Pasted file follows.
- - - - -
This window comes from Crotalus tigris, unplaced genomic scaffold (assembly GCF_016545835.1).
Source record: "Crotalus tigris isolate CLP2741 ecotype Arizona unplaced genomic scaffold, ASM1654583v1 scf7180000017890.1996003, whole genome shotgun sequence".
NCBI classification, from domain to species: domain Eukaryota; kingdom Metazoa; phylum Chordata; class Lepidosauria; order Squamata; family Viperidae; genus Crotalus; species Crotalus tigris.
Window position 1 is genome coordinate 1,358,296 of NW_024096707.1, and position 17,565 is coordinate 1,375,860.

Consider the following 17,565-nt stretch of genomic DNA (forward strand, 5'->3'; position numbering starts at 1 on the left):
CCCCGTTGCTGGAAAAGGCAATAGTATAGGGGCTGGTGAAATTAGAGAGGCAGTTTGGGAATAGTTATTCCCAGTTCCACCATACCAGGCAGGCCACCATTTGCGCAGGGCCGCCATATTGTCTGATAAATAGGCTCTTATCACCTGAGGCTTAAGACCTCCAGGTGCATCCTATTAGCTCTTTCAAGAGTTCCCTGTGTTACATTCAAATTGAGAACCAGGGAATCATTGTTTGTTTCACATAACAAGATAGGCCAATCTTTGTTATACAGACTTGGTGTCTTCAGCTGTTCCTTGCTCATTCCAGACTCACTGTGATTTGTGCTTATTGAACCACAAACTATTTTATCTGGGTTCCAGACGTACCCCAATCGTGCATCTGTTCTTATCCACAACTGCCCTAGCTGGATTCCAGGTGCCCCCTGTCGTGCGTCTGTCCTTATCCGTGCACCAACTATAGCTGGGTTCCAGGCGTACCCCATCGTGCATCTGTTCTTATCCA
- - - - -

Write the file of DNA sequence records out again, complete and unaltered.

This window comes from Crotalus tigris, unplaced genomic scaffold (assembly GCF_016545835.1).
Source record: "Crotalus tigris isolate CLP2741 ecotype Arizona unplaced genomic scaffold, ASM1654583v1 scf7180000017890.1996003, whole genome shotgun sequence".
NCBI classification, from domain to species: domain Eukaryota; kingdom Metazoa; phylum Chordata; class Lepidosauria; order Squamata; family Viperidae; genus Crotalus; species Crotalus tigris.
Window position 1 is genome coordinate 1,358,296 of NW_024096707.1, and position 17,565 is coordinate 1,375,860.

Consider the following 17,565-nt stretch of genomic DNA (forward strand, 5'->3'; position numbering starts at 1 on the left):
CCCCGTTGCTGGAAAAGGCAATAGTATAGGGGCTGGTGAAATTAGAGAGGCAGTTTGGGAATAGTTATTCCCAGTTCCACCATACCAGGCAGGCCACCATTTGCGCAGGGCCGCCATATTGTCTGATAAATAGGCTCTTATCACCTGAGGCTTAAGACCTCCAGGTGCATCCTATTAGCTCTTTCAAGAGTTCCCTGTGTTACATTCAAATTGAGAACCAGGGAATCATTGTTTGTTTCACATAACAAGATAGGCCAATCTTTGTTATACAGACTTGGTGTCTTCAGCTGTTCCTTGCTCATTCCAGACTCACTGTGATTTGTGCTTATTGAACCACAAACTATTTTATCTGGGTTCCAGACGTACCCCAATCGTGCATCTGTTCTTATCCACAACTGCCCTAGCTGGATTCCAGGTGCCCCCTGTCGTGCGTCTGTCCTTATCCGTGCACCAACTATAGCTGGGTTCCAGGCGTACCCCATCGTGCATCTGTTCTTATCCA